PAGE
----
A conviction under s.47 simply required Actual Bodily Harm (ABH) i.e. minor injuries, bruises, cuts and wounds and proof of an assault. Silence can constitute an assault see R v Ireland (1997) and recognized psychiatric illnesses are also classed or categorized as physical injury see R v Ireland and Burstow (1997).

In order to convict under s.20 the defendant must foresee the consequences of his or her actions regardless of the severity of the harm or injury that resulted.

Actus Reus

Before a court can convict for battery it has to establish three elements. They are as follows: –

1.     Force was applied

2.     The force was unlawful

3.     It was physical (psychiatric illnesses are classed as assaults see R v Ireland (1997))

Application of physical force

In Fagan v MPC (1969) the defendant was in his car when he was approached by a police officer who told him to move his vehicle. The defendant did so and reversed his car onto the foot of the police officer. The police officer somewhat forcefully told the defendant to move the car off his foot and the defendant swore at the police officer, switched off the engine and refused to do so. The defendant was tried and convicted for assault and appealed the decision. The appeal was dismissed.

In this instance, the defendant committed the unlawful act by moving his car on to the police officer’s foot, he applied force by not removing the car when directed to do so by the police officer and the type of force that was used was physical.

The force that is used however need not be directly applied. In DPP v K (a minor) (1990) a schoolboy stole some hydrochloric acid from the science room and placed it in the hand dryer in the boys’ toilet. The nozzle was pointing upwards and when the next boy came to use the hand dryer the acid squirted on to his face and caused permanent scaring.

The boy was found guilty and it was held that the force that was used need not be directly applied.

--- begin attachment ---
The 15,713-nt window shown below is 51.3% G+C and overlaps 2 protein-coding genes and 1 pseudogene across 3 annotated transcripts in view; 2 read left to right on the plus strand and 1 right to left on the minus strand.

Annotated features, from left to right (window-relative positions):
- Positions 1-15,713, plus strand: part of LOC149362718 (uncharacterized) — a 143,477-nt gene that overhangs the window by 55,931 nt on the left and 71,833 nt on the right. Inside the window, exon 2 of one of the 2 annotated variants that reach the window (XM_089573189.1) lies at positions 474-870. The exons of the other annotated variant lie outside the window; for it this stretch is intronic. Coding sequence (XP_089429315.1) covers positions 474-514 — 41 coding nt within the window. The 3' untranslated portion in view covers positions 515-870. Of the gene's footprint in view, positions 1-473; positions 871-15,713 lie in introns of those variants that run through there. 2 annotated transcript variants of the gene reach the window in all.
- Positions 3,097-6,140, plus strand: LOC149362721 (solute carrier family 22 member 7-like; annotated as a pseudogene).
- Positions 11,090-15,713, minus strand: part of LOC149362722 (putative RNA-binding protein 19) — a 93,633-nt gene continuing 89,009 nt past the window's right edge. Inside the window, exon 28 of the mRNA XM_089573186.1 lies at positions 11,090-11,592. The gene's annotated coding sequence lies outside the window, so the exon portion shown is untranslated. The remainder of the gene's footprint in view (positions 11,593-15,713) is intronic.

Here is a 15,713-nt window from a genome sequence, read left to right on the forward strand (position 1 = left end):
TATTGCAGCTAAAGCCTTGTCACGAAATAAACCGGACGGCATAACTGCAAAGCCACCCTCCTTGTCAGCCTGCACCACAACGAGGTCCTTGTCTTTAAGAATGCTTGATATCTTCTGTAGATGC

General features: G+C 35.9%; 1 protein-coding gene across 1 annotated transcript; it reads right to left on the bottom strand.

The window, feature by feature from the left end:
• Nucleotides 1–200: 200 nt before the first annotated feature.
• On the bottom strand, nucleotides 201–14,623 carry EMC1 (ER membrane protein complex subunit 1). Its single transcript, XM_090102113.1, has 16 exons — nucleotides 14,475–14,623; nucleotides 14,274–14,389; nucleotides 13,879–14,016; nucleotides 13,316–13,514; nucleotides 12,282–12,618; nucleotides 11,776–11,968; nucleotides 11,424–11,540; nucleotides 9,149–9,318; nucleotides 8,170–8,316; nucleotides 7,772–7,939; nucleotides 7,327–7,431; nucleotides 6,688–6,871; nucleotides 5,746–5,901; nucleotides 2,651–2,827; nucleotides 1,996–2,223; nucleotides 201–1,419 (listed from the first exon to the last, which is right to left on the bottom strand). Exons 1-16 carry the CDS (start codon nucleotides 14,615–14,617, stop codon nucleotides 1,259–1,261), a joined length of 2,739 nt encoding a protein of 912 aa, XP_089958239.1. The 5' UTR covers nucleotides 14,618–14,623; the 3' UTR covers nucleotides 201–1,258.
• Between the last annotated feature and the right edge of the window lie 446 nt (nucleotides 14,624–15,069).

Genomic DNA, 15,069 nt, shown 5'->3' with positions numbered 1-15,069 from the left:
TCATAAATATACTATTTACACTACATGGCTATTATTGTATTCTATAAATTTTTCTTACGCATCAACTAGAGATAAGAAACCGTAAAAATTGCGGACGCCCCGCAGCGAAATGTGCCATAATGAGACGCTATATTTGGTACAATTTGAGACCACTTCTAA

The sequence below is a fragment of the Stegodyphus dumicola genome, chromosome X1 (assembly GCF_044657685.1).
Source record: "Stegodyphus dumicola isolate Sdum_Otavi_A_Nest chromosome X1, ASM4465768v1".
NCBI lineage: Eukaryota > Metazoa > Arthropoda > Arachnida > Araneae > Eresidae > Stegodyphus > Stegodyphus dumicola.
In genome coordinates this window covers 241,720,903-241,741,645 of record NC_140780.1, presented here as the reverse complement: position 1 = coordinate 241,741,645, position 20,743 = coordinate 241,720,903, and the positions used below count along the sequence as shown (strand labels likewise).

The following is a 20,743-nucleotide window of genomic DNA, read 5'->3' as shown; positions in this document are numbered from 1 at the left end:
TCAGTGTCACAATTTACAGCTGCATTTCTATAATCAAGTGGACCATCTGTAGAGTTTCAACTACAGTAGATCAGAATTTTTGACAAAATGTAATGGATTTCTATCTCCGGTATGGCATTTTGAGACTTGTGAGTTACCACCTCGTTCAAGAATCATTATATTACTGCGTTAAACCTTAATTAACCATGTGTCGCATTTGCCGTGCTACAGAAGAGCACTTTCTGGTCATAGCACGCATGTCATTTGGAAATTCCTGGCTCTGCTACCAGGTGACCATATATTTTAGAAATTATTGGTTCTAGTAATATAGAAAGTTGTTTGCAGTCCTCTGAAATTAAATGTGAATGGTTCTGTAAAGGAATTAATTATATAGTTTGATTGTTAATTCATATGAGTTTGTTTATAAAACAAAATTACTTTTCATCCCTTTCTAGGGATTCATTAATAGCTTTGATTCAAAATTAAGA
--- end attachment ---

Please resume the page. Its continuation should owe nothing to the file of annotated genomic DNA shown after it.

The force must be unlawful

The act must be unlawful i.e. the act must be in breach of either common law or statute but if the defendant has reasonable excuse to use force than the act will not be construed as unlawful. A defendant has a valid excuse to use force: -

When he or she is trying to defend himself or herself. At common law anyone is allowed to use reasonable force to protect himself or herself.

In R v Scarlett (1994) the defendant was a publican who was trying to evict a customer who was drunk. The defendant asked the customer to leave and he refused to do so and the defendant believed that the man was about to strike him so he pinned the man’s arms to his back and forcefully took him outside and left him by the wall of the lobby. The man fell backwards, down a flight of 5 steps, hit his head and died as a result. The defendant was tried and convicted for manslaughter. The defendant appealed.

The appeal was allowed and the conviction was quashed. There was no evidence to indicate that the defendant had used excessive force.

“They ought not to convict him unless they are satisfied that the degree of force used was plainly more than was called for by the circumstances as he believed them to be and, provided he believed the circumstances called for the degree of force used, he was not to be convicted even if his belief was unreasonable.”

and

When the defendant is trying to prevent a crime as per s. 3 (1) of the Criminal Law Act 1967. The section reads as follows: -